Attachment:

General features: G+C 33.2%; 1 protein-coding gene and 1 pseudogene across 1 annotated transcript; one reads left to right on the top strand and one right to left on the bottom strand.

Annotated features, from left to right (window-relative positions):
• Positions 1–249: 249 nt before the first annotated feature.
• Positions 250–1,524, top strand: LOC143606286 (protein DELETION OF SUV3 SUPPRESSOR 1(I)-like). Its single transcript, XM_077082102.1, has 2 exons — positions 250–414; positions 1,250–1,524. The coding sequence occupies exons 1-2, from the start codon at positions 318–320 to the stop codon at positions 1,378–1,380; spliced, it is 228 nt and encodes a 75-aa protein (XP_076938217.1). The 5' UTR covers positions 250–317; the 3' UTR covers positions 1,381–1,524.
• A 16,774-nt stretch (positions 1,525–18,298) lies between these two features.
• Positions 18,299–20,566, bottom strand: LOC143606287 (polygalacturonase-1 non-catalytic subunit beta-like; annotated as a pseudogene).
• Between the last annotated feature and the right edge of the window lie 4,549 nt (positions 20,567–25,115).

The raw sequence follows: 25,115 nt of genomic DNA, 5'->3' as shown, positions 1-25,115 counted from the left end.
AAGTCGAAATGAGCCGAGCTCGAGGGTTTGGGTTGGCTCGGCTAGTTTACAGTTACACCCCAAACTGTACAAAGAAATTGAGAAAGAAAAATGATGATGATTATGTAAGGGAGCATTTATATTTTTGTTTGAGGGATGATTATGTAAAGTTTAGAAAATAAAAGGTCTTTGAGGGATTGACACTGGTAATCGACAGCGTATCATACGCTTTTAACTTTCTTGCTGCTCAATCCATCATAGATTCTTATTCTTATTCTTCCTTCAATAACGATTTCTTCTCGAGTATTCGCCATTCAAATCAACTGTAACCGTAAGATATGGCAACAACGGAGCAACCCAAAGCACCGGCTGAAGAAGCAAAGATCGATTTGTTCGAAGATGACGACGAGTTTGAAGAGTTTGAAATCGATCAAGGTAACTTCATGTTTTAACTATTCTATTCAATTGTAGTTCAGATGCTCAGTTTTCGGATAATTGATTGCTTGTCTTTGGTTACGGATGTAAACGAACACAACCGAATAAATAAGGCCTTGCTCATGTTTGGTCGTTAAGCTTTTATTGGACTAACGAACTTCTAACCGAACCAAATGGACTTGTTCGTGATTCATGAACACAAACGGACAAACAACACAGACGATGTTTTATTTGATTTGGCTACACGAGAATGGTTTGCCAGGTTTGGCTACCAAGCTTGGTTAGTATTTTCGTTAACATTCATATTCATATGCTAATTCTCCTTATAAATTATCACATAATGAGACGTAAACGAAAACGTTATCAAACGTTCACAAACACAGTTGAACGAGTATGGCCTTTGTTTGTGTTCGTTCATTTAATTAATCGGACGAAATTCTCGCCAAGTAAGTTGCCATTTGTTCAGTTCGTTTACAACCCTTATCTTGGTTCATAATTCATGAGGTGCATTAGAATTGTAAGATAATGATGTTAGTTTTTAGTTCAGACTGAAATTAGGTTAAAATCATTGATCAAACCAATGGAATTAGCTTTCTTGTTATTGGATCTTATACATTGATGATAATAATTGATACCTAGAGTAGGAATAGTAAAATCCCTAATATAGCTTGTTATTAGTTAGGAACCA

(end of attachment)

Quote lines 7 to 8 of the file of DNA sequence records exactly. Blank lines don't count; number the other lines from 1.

• Between the last annotated feature and the right edge of the window lie 4,549 nt (positions 20,567–25,115).

The raw sequence follows: 25,115 nt of genomic DNA, 5'->3' as shown, positions 1-25,115 counted from the left end.